FIG. 6 is a flow chart illustrating the process control self-check mode. A determination is made as to whether or not the temperature of the fixing roller detected by the fixing temperature detecting sensor is less than 100 C. (step S1). If the detected temperature of the fixing roller is not less than 100 C., the process control self-check mode is terminated (N in step S1). However, if the temperature of the fixing roller is less than 100 C. (Y in step S1), the surface voltage detecting sensor 41 is proofread (step S2). During the proofreading operation, the photocinductive drum 7 and the developing device 10 are not operated.

Next, at step S3, the emission intensity of the LED of the photo-sensor 42 is adjusted by detecting the intensity of the reflected light from the surface of the photoconductive drum 7 when no toner is adhered thereon if the photoconductive drum 7 and the image forming devices, such as the charger, the exposing device, the developing device and so on are in ideal condition. The intensity of the reflected light from the surface of the photoconductive drum 7 is represented by a voltage Vsg. In step S3, the LED emits the light onto the surface of the photoconductive drum 7 which rotates during the emission of the light in order to absorb a blur of the reflected light along the rotating direction of the photoconductive drum 7. The reflected light is detected by the light receiving element of the photo-sensor 42. The emission intensity of the LED is adjusted so that the intensity of the detected voltage is, for example, 40.1 (V).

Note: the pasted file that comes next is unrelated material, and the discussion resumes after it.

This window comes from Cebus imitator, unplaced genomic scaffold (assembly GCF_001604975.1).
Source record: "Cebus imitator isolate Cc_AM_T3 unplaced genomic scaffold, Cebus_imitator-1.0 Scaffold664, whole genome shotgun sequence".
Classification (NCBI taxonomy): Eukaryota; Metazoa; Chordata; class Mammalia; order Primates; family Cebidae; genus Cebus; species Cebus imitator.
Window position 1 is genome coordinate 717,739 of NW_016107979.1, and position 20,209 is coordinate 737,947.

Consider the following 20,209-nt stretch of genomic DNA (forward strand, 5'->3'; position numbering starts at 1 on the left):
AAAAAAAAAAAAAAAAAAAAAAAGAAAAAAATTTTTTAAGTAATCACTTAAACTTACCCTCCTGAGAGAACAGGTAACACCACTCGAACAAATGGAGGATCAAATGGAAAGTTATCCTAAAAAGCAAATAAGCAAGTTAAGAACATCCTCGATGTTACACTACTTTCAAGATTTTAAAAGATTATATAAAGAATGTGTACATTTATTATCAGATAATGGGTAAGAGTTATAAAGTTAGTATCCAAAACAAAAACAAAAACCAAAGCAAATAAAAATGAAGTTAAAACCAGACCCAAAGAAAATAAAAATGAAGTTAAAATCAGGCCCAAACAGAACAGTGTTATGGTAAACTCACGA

When the reflected intensity (i.e., voltage Vsg) is detected, it is desirable that the developer on the developing sleeve 19 is away from the surface of the photoconductive drum 7 to prevent the toner from adhering the surface of the photoconductive drum 7. In this case, it is necessary that the developing sleeve 19 is not driven when the photoconductive drum 7 rotates. This is accomplished by driving the developing sleeve 19 independently from the photoconductive drum 7. However, fabrication costs increase if the developing sleeve and the photoconductive drum are driven by respective driving devices. On the other hand, if the developing sleeve 19 and the photoconductive drum 7 are driven by a single driving device, the developing sleeve 19 rotates when the photoconductive drum 7 rotates. In this case, the toner on the surface of the developing sleeve 19 easily adheres to the surface of the photoconductive drum 7 resulting in an error in the detected voltage corresponding to the intensity of the reflected light from the surface of the photoconductive drum 7.